In the first season of Game of Thrones, we were introduced to a very likable swordsman and teacher called Syrio Forel. His trademark phrase echoed his belief that the warrior within him said only one thing to death – “Not today.”
I was reflecting on the power of that phrase recently – especially at the end of a long day. It is often tempting to try and cram in as much as possible into those ten minutes or that last meeting.
But, often, in this quest for efficiency, we lose our ability to be patient and engage constructively with problems – especially those that deserve dedicated bandwidth and time. I’ve certainly been guilty of that.
The wisest thing we can do in these times is to become aware enough to catch ourselves from packing too much in and, instead, say “Not today.”
As time passes, I am learning to be more aware of my base assumptions.
By default, I wouldn’t notice a few things in my day – a peaceful night of sleep, functioning limbs, food when I’m hungry, a bathroom when I need it, water, and fresh air.
And, yet, if any of these were in doubt, my whole world would crumble.
It may not be realistic to be constantly aware of these base assumptions. But, I’m learning to remind myself to be more aware.
That means starting with taking a few seconds to be thankful for a peaceful night of sleep on a comfortable bed. It continues with a few more seconds feeling aware of my (mostly) functioning limbs. And, it means continuing to take a few seconds at different points of the day to appreciate the small things more.
The impact that a few seconds of such awareness has on me is amazing.
I’m hopeful I’ll be able to do more of this.
A few weeks back, I’d shared a note on “learning to reset” –
After reflecting on a year of attempting to “seek to understand and then to be understood,” I realized that my ability to do so seemed to decline through the day. I write a quick note at the end of the day with an assessment of how I did. And, I found that I was most vulnerable to interrupt-itis at the end of the day. This is especially the case if there were a series of meetings in the second half.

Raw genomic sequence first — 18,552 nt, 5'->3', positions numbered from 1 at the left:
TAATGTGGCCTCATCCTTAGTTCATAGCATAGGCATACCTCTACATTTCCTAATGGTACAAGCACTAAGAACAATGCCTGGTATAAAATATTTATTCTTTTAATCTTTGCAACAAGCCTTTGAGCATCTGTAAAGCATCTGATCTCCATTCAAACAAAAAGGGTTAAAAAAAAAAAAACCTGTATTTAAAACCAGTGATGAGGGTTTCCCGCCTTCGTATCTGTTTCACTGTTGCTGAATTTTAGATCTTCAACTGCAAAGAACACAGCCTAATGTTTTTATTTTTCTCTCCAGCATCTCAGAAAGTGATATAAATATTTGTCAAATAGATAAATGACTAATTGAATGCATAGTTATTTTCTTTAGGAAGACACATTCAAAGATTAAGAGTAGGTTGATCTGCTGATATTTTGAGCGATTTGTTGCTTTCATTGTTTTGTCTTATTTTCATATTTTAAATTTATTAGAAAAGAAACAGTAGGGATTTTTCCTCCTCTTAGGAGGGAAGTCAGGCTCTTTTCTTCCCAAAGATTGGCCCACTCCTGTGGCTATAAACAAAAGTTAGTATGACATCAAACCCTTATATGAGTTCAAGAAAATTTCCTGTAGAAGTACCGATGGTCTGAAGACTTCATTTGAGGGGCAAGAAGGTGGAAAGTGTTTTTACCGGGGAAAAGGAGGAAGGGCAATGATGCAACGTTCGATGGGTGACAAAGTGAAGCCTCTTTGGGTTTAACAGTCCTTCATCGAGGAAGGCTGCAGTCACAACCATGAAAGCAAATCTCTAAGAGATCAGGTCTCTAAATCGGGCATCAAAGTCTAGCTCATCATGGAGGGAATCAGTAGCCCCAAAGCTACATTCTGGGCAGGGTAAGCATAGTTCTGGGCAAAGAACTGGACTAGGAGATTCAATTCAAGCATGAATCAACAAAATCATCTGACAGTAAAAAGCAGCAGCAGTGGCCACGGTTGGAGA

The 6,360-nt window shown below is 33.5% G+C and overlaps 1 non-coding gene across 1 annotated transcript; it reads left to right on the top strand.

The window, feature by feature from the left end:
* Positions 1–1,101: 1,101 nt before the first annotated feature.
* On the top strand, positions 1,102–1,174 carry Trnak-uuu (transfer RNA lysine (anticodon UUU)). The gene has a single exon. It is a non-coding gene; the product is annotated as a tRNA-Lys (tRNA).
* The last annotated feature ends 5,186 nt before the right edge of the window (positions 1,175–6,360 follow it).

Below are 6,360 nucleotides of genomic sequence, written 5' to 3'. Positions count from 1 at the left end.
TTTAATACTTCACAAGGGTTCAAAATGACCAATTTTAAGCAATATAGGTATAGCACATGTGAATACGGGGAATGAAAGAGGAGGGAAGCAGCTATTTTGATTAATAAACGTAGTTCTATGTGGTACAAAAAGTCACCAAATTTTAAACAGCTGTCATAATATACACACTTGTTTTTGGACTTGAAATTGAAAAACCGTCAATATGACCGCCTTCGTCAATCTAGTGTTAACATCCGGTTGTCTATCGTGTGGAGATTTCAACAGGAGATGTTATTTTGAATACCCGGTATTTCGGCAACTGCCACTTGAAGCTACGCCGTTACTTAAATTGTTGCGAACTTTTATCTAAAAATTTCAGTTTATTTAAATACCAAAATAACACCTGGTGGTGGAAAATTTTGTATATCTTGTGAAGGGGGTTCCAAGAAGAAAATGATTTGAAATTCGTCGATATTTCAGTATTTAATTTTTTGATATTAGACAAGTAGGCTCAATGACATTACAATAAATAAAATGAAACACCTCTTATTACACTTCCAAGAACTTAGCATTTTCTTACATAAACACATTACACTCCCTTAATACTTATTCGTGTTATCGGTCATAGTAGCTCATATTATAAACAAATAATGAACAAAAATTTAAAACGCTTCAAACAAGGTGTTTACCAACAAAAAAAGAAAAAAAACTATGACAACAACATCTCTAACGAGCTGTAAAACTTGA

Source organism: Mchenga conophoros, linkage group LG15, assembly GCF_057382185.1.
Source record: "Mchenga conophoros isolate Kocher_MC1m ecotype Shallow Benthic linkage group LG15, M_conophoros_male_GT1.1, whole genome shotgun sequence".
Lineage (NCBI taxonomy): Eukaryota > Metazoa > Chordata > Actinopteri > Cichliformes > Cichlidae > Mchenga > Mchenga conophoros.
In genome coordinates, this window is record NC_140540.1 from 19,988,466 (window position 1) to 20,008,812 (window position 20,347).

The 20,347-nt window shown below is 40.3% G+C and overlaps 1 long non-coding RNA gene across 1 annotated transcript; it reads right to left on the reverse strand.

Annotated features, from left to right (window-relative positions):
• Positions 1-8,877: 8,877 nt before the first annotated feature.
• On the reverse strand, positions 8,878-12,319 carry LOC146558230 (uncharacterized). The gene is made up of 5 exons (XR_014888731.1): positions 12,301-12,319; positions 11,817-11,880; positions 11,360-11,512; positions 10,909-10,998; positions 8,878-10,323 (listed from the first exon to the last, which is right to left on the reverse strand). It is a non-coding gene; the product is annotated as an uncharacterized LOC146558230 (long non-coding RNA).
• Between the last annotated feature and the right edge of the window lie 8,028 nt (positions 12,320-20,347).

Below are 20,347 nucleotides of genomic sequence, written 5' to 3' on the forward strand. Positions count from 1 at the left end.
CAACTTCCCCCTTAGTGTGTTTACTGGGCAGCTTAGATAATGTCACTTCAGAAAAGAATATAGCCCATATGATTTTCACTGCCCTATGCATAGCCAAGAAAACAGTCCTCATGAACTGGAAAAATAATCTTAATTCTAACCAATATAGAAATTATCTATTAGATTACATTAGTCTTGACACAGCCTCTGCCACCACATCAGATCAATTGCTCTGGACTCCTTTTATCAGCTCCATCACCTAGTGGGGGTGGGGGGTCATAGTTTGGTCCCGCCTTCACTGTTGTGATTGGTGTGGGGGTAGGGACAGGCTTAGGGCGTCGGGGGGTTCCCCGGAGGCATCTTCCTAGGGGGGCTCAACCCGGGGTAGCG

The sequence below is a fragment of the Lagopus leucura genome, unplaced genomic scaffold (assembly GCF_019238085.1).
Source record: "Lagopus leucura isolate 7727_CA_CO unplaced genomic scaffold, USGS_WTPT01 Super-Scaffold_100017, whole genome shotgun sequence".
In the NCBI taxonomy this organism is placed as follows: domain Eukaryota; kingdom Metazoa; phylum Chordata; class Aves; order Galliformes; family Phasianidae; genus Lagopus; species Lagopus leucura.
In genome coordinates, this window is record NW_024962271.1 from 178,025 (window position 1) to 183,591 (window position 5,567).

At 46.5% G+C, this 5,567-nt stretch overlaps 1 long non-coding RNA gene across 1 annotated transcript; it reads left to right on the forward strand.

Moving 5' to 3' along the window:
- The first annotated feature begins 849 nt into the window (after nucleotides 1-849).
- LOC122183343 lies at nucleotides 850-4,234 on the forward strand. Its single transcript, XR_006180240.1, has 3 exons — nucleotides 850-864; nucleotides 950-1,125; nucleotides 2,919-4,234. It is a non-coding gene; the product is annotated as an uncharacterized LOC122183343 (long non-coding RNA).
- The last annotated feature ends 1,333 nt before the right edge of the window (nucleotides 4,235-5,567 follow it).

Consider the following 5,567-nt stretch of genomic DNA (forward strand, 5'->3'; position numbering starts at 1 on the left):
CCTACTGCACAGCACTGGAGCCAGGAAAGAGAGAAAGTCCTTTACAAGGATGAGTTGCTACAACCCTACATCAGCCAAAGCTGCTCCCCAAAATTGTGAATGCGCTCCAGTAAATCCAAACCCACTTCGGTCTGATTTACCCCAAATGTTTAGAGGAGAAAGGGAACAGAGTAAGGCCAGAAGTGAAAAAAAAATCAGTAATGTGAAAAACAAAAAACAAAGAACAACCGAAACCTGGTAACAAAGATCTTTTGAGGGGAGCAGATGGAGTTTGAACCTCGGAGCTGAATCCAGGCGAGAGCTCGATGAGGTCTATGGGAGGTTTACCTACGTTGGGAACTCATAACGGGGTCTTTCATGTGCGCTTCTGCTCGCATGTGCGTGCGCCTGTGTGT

As a result, a skill I’m working on is learning to reset during the day.
My thought process at the moment is that my ability to listen gets lost as I flow unconsciously through the day. And, teaching myself to reset would be a reminder to be conscious about how I approach the next section.
This sounds great in theory. But, I’ve struggled, so far, to execute on the idea. So, as is usually the case, I’m writing about it to clarify my thinking on it and make a public commitment to do better at it.
I hope to have more on this in a few weeks.
I do have an update. After a couple of failed attempts, my current working solution is to run a recurring 30 minute timer through the day.
Every time I pay attention to my phone vibrating, it reminds me to take a deep breath and reset.
I pay attention (versus simply notice) 20%-30% of the time now. The next step is to increase that sense of awareness to 50% of the time. It feels doable thanks to this process. And, I’m hopeful these resets will help me become more aware of my impatience in conversations – 30 minutes at a time.
More to follow in a few weeks.